"This… paves the way for a harmonised solution around the globe", said ACEA’s secretary general, Ivan Hodac.
The association wants regulators, infrastructure bodies and rivals across the world to adopt the same standard.
"We call on the European Commission, the standardisation bodies and the infrastructure providers to adopt these recommendations and to clear remaining issues as soon as possible," Mr Hodac said.
Currently, several types of charging methods are used. This has resulted in the "fragmentation of the market across Europe and abroad", according to Mr Hodac.
The main agreement announced by ACEA relates to a standardised plug. But the industry has also come up with a series of detailed recommendations covering the whole link between the public charging infrastructure and the car’s electricity inlet.
The recommendations suggest how the car should communicate with the grid, and how the power companies should charge for the electricity used.
The proposal is broad, addressing both slow and fast charging systems with either direct or alternate current.
Agreeing pan-European standards and implementing them by 2017 would be "a major step towards the broader introduction of electrically-chargeable vehicles in Europe", he said.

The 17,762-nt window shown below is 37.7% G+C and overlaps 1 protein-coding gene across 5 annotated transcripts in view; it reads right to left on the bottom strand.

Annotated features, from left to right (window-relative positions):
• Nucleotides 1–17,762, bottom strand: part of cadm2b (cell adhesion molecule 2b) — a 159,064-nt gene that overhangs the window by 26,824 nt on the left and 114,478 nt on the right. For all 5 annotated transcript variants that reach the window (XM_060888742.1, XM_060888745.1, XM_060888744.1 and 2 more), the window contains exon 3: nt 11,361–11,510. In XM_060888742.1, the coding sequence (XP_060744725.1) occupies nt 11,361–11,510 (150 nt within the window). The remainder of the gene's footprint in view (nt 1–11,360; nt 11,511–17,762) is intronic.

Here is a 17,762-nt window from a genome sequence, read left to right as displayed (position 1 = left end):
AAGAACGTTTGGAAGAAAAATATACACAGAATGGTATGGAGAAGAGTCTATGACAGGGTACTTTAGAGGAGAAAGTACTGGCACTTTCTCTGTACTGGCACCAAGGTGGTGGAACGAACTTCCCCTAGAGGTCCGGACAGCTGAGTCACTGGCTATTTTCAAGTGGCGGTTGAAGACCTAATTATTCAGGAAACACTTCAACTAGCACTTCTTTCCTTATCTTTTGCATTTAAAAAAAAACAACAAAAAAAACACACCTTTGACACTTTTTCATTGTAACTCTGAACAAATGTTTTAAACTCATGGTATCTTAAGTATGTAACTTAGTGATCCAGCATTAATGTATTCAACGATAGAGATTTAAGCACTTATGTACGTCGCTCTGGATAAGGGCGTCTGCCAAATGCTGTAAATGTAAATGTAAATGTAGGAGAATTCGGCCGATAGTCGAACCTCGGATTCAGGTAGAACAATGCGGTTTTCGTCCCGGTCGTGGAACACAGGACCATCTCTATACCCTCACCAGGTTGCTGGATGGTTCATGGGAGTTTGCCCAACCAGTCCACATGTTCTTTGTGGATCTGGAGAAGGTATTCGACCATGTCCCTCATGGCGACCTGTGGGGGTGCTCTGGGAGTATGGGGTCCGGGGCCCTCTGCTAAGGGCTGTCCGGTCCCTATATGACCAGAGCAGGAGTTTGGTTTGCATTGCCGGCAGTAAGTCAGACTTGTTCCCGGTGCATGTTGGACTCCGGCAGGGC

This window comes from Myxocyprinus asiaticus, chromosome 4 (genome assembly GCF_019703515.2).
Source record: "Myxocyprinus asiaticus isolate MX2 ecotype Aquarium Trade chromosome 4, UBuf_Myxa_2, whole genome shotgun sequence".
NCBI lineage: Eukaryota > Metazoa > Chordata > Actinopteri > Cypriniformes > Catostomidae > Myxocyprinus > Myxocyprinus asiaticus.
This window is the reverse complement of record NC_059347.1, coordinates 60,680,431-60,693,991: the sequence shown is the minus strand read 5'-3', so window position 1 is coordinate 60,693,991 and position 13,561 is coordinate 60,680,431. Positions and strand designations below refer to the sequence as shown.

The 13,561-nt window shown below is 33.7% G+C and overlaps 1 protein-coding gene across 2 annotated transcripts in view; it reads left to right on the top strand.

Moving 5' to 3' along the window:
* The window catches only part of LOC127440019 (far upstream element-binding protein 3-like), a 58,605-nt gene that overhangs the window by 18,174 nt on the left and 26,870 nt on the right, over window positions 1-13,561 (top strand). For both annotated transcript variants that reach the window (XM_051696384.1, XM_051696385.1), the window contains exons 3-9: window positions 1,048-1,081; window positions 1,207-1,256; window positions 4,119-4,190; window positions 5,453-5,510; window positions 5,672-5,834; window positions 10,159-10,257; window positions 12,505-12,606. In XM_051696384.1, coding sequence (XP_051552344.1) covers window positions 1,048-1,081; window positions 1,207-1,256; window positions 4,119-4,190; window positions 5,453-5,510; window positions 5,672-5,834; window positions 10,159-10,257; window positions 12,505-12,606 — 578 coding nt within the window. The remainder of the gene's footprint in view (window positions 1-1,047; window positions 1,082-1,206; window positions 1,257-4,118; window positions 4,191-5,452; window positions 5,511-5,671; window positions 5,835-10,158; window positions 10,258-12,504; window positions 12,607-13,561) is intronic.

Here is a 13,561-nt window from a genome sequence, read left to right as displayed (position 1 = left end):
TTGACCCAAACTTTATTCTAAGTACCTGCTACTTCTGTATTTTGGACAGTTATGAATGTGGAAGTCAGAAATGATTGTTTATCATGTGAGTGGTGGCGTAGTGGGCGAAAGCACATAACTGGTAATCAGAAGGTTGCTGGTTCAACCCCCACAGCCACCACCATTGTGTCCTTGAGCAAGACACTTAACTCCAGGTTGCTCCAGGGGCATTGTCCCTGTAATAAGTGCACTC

"Standardisation provides predictability to investors; it enables economy of scale and reduces costs.
"We have also ensured a solution that meets the highest safety standards and is easy to use."
All these factors should make it less confusing for consumers who are currently faced with a muddled picture to take the leap and buy electric cars.
Most carmakers are working hard to develop electric motoring systems for the future, with some even offering electric cars today.
However, electric motoring is likely to remain in the minority compared with cars powered by petrol or diesel engines.
"Most stakeholders assume a realistic market share for electrically chargeable vehicles in the range of 3% to 10% of new sales by 2020 to 2025," the ACEA predicted.
Reaching agreement on what sort of plug to use to recharge electric cars might sound easy.
It is not just about agreeing on using the same plug; it is also a matter of how much electricity should be pumped through it, and how fast this should be done.
Some electric cars have batteries designed to be charged slowly using ordinary household plugs, others to charge quickly using dedicated fast chargers.
Traditionally, carmakers see such differences as competitive advantages that can be used to get a leg-up on the competition.
But for once, when it comes to electric motoring, they see eye to eye.
Jorn Madslien, www.bbc.co.uk/